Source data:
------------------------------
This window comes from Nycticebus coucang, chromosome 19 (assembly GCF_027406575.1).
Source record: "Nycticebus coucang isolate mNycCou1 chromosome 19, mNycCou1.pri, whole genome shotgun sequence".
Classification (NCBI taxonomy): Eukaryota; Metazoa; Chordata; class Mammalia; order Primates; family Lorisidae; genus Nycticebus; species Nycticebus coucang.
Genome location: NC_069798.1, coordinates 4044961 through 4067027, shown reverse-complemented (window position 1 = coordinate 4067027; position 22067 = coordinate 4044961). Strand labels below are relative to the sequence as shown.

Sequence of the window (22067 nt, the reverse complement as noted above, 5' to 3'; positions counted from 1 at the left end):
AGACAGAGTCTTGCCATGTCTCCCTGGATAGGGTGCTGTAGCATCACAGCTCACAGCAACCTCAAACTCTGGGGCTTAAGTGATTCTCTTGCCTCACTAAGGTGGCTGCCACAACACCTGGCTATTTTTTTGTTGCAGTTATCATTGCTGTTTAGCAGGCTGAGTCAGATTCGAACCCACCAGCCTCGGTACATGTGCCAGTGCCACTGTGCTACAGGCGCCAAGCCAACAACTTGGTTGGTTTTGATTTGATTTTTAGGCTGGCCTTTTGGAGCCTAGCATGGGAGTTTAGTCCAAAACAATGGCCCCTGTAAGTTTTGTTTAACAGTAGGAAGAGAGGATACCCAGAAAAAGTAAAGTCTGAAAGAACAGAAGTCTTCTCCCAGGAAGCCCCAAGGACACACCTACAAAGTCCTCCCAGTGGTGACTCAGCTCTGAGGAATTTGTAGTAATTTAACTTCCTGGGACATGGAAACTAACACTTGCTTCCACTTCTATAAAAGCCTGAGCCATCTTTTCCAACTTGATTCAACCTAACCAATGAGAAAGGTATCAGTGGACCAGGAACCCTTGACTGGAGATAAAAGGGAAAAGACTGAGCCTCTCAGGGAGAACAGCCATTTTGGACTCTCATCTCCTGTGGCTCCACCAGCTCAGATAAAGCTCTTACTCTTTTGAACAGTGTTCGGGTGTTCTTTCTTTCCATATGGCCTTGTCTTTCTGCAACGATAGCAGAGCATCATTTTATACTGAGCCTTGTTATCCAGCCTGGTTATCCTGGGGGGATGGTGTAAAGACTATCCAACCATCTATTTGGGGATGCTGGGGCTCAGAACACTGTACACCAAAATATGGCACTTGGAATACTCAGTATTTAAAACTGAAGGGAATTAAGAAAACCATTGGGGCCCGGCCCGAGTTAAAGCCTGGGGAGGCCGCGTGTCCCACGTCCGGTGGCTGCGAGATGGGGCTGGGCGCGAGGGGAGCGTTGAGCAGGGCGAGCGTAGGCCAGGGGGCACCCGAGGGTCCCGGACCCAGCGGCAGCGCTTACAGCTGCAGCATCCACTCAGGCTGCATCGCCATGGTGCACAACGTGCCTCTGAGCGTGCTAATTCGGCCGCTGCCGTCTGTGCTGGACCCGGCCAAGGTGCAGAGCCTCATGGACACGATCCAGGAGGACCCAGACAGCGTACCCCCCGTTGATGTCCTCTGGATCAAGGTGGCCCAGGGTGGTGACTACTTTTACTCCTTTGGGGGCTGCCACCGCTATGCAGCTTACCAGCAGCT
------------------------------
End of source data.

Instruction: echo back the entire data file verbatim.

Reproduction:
This window comes from Nycticebus coucang, chromosome 19 (assembly GCF_027406575.1).
Source record: "Nycticebus coucang isolate mNycCou1 chromosome 19, mNycCou1.pri, whole genome shotgun sequence".
Classification (NCBI taxonomy): Eukaryota; Metazoa; Chordata; class Mammalia; order Primates; family Lorisidae; genus Nycticebus; species Nycticebus coucang.
Genome location: NC_069798.1, coordinates 4044961 through 4067027, shown reverse-complemented (window position 1 = coordinate 4067027; position 22067 = coordinate 4044961). Strand labels below are relative to the sequence as shown.

Sequence of the window (22067 nt, the reverse complement as noted above, 5' to 3'; positions counted from 1 at the left end):
AGACAGAGTCTTGCCATGTCTCCCTGGATAGGGTGCTGTAGCATCACAGCTCACAGCAACCTCAAACTCTGGGGCTTAAGTGATTCTCTTGCCTCACTAAGGTGGCTGCCACAACACCTGGCTATTTTTTTGTTGCAGTTATCATTGCTGTTTAGCAGGCTGAGTCAGATTCGAACCCACCAGCCTCGGTACATGTGCCAGTGCCACTGTGCTACAGGCGCCAAGCCAACAACTTGGTTGGTTTTGATTTGATTTTTAGGCTGGCCTTTTGGAGCCTAGCATGGGAGTTTAGTCCAAAACAATGGCCCCTGTAAGTTTTGTTTAACAGTAGGAAGAGAGGATACCCAGAAAAAGTAAAGTCTGAAAGAACAGAAGTCTTCTCCCAGGAAGCCCCAAGGACACACCTACAAAGTCCTCCCAGTGGTGACTCAGCTCTGAGGAATTTGTAGTAATTTAACTTCCTGGGACATGGAAACTAACACTTGCTTCCACTTCTATAAAAGCCTGAGCCATCTTTTCCAACTTGATTCAACCTAACCAATGAGAAAGGTATCAGTGGACCAGGAACCCTTGACTGGAGATAAAAGGGAAAAGACTGAGCCTCTCAGGGAGAACAGCCATTTTGGACTCTCATCTCCTGTGGCTCCACCAGCTCAGATAAAGCTCTTACTCTTTTGAACAGTGTTCGGGTGTTCTTTCTTTCCATATGGCCTTGTCTTTCTGCAACGATAGCAGAGCATCATTTTATACTGAGCCTTGTTATCCAGCCTGGTTATCCTGGGGGGATGGTGTAAAGACTATCCAACCATCTATTTGGGGATGCTGGGGCTCAGAACACTGTACACCAAAATATGGCACTTGGAATACTCAGTATTTAAAACTGAAGGGAATTAAGAAAACCATTGGGGCCCGGCCCGAGTTAAAGCCTGGGGAGGCCGCGTGTCCCACGTCCGGTGGCTGCGAGATGGGGCTGGGCGCGAGGGGAGCGTTGAGCAGGGCGAGCGTAGGCCAGGGGGCACCCGAGGGTCCCGGACCCAGCGGCAGCGCTTACAGCTGCAGCATCCACTCAGGCTGCATCGCCATGGTGCACAACGTGCCTCTGAGCGTGCTAATTCGGCCGCTGCCGTCTGTGCTGGACCCGGCCAAGGTGCAGAGCCTCATGGACACGATCCAGGAGGACCCAGACAGCGTACCCCCCGTTGATGTCCTCTGGATCAAGGTGGCCCAGGGTGGTGACTACTTTTACTCCTTTGGGGGCTGCCACCGCTATGCAGCTTACCAGCAGCT